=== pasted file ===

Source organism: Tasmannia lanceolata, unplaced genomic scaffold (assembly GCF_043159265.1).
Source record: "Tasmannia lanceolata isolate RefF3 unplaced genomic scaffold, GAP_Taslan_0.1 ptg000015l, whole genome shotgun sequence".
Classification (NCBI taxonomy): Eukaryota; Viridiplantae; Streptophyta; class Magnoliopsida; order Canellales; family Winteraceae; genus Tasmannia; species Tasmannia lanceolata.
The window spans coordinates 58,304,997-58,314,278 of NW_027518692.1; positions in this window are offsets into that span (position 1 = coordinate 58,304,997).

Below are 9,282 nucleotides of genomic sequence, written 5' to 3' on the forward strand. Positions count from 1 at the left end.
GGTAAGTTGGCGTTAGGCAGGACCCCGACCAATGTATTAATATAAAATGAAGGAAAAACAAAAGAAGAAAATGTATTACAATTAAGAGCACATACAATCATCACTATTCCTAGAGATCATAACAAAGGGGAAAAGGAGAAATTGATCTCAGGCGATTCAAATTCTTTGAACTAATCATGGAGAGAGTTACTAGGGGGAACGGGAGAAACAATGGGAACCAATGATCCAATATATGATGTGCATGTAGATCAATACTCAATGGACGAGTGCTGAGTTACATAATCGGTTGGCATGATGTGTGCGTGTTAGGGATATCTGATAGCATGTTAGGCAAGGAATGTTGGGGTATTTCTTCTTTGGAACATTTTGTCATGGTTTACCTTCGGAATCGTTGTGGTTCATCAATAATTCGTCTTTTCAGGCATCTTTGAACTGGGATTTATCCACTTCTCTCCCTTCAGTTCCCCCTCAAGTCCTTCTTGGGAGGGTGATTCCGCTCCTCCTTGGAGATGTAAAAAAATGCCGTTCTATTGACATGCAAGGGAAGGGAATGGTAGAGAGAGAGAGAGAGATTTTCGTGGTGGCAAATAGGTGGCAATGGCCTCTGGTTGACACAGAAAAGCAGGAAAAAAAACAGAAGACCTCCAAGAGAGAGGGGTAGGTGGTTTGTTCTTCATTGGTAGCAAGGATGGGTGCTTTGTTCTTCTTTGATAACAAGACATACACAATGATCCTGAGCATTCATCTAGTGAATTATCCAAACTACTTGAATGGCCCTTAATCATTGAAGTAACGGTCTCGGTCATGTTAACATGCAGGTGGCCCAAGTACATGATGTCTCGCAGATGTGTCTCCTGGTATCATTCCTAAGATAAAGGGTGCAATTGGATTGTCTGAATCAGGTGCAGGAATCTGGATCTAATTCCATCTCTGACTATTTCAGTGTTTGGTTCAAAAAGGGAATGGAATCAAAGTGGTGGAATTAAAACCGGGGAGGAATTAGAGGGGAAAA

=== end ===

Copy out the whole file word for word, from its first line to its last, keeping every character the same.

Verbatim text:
Source organism: Tasmannia lanceolata, unplaced genomic scaffold (assembly GCF_043159265.1).
Source record: "Tasmannia lanceolata isolate RefF3 unplaced genomic scaffold, GAP_Taslan_0.1 ptg000015l, whole genome shotgun sequence".
Classification (NCBI taxonomy): Eukaryota; Viridiplantae; Streptophyta; class Magnoliopsida; order Canellales; family Winteraceae; genus Tasmannia; species Tasmannia lanceolata.
The window spans coordinates 58,304,997-58,314,278 of NW_027518692.1; positions in this window are offsets into that span (position 1 = coordinate 58,304,997).

Below are 9,282 nucleotides of genomic sequence, written 5' to 3' on the forward strand. Positions count from 1 at the left end.
GGTAAGTTGGCGTTAGGCAGGACCCCGACCAATGTATTAATATAAAATGAAGGAAAAACAAAAGAAGAAAATGTATTACAATTAAGAGCACATACAATCATCACTATTCCTAGAGATCATAACAAAGGGGAAAAGGAGAAATTGATCTCAGGCGATTCAAATTCTTTGAACTAATCATGGAGAGAGTTACTAGGGGGAACGGGAGAAACAATGGGAACCAATGATCCAATATATGATGTGCATGTAGATCAATACTCAATGGACGAGTGCTGAGTTACATAATCGGTTGGCATGATGTGTGCGTGTTAGGGATATCTGATAGCATGTTAGGCAAGGAATGTTGGGGTATTTCTTCTTTGGAACATTTTGTCATGGTTTACCTTCGGAATCGTTGTGGTTCATCAATAATTCGTCTTTTCAGGCATCTTTGAACTGGGATTTATCCACTTCTCTCCCTTCAGTTCCCCCTCAAGTCCTTCTTGGGAGGGTGATTCCGCTCCTCCTTGGAGATGTAAAAAAATGCCGTTCTATTGACATGCAAGGGAAGGGAATGGTAGAGAGAGAGAGAGAGATTTTCGTGGTGGCAAATAGGTGGCAATGGCCTCTGGTTGACACAGAAAAGCAGGAAAAAAAACAGAAGACCTCCAAGAGAGAGGGGTAGGTGGTTTGTTCTTCATTGGTAGCAAGGATGGGTGCTTTGTTCTTCTTTGATAACAAGACATACACAATGATCCTGAGCATTCATCTAGTGAATTATCCAAACTACTTGAATGGCCCTTAATCATTGAAGTAACGGTCTCGGTCATGTTAACATGCAGGTGGCCCAAGTACATGATGTCTCGCAGATGTGTCTCCTGGTATCATTCCTAAGATAAAGGGTGCAATTGGATTGTCTGAATCAGGTGCAGGAATCTGGATCTAATTCCATCTCTGACTATTTCAGTGTTTGGTTCAAAAAGGGAATGGAATCAAAGTGGTGGAATTAAAACCGGGGAGGAATTAGAGGGGAAAA